Throughout my 40 year association with the US Army, I wish I had a dollar for every time I have heard about criticism about a new command, control, communications and/or weapons system. The first time I encountered this was relative to the M16 rifle. After hearing nothing but criticism of the rifle during the Vietnam and post Vietnam period, I went to my first duty post at Ft. Bragg and I was stunned to see that most Special Forces soldiers carried the M16 despite the fact they were allowed to carry any rifle they wanted. When I asked about it, I was told that though the rifle had some initial issues, they were readily fixed and now considered the best infantry weapon in the world. The AK-47, while durable and reliable, were inaccurate and the ammunition to heavy. That sure was not the story in the popular press. I remember similar criticisms of the: A-10, Cobra, AH-64 Apache, F-16, laser guided munitions, the SAW-246, etc. etc. All have proven to be excellent weapons systems. The F-35 will also.

    • f1b0nacc1

      One of the more intelligent defenses of the F-35 (though not specifically of the F-35) that I have seen.
      Let me offer a counterpoint. While you have identified many weapon systems that were originally derided as failures, but later were revealed to be successes, I can point out any number of systems (the original F-111, the Comanche, the A-12, the Crusader, the M-14, etc.) that were labeled as failures and in fact DID FAIL. Almost by definition, anything that survives long enough for the soldiers in the field to actually come in contact with it is something of a success (though there are notable exceptions to this), so your personal experience, while useful for perspective, doesn’t really prove anything. The F-35 is a great example of a weapon system that has failed to meet almost every single programmatic milestone that it was supposed to, yet is still being pushed by the Air Force brass as the solution to all things.
      Moving away from this contentious subject for a moment, I find it refreshing to see someone who has perspective on the whole M-16 vs AK-47 debate. While I wish that the military would move away from 5.56 ammo (I am more of a 6.8 guy myself….grin), the M-16 has actually managed to compile quite a record of success for itself in its 60+ years in the field…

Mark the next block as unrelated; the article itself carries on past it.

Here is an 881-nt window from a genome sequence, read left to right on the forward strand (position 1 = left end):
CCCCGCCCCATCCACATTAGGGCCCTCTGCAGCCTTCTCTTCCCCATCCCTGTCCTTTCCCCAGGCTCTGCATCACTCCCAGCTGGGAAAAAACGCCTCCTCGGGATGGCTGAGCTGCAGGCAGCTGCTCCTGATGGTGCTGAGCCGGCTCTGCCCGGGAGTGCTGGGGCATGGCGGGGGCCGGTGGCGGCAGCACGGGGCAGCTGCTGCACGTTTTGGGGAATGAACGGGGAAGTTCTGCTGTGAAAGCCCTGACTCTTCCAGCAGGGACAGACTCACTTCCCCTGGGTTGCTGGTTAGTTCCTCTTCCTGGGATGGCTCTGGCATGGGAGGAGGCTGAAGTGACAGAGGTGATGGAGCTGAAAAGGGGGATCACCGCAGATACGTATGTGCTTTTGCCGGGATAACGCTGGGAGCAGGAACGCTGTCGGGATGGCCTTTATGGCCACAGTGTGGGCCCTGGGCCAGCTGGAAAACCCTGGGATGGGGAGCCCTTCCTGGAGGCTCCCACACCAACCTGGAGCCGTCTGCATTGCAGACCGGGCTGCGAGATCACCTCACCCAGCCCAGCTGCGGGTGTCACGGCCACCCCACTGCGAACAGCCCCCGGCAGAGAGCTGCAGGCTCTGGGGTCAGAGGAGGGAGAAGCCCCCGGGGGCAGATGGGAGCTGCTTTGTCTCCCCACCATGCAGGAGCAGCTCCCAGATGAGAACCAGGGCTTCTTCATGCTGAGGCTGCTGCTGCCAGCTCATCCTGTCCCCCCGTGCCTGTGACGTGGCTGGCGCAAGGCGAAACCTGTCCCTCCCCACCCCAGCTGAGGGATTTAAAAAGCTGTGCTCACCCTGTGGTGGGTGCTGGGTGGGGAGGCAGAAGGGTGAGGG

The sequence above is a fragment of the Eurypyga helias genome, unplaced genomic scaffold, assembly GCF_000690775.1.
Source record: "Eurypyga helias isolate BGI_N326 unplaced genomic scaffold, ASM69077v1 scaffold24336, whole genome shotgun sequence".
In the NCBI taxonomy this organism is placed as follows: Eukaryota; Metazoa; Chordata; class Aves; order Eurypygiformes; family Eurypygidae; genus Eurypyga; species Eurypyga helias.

• TGates

        You make excellent points. As to the F-35, I suspect that the platform is oriented more towards being a Triple C and weapons platform for future enhanced technology, particularly lasers and missiles, rather than dog-fighting. My guess is in that developing the next 40 year aircraft, the planners anticipate that the human body is at its edge of physical capabilities and therefore force will be projected by fire and forget weapons at greater ranges. Typical argument in those who fight the last war. Agree with you on the 5.56. Under current Geneva Convention protocols i doubt whether the 5.56 will continue to be effective against advanced body armor. May take a bigger round.

        • f1b0nacc1

          Agreed re: 5.56….
          Regarding advanced A2A technologies, I suspect that we are looking at Arsenal planes + UAVs with a few Gen6 fighters in the future. I am not sure that I buy the whole ‘planes are too hot for the pilots argument’, one could easily make the case that missiles are too hot for the airframes…. But that is for another time…

  • Brian

    This is very interesting to me. I’m not a tech guy in any sense of the word, but I do remember the Osprey, which suffered attacks quite similar to what the F-35 program has been subjected to. The press was horrible, the list of failures beyond counting.

    I myself thought it to have been a “dead plane (not) flying,” but it seems to have survived and acquired quite a useful and unique role.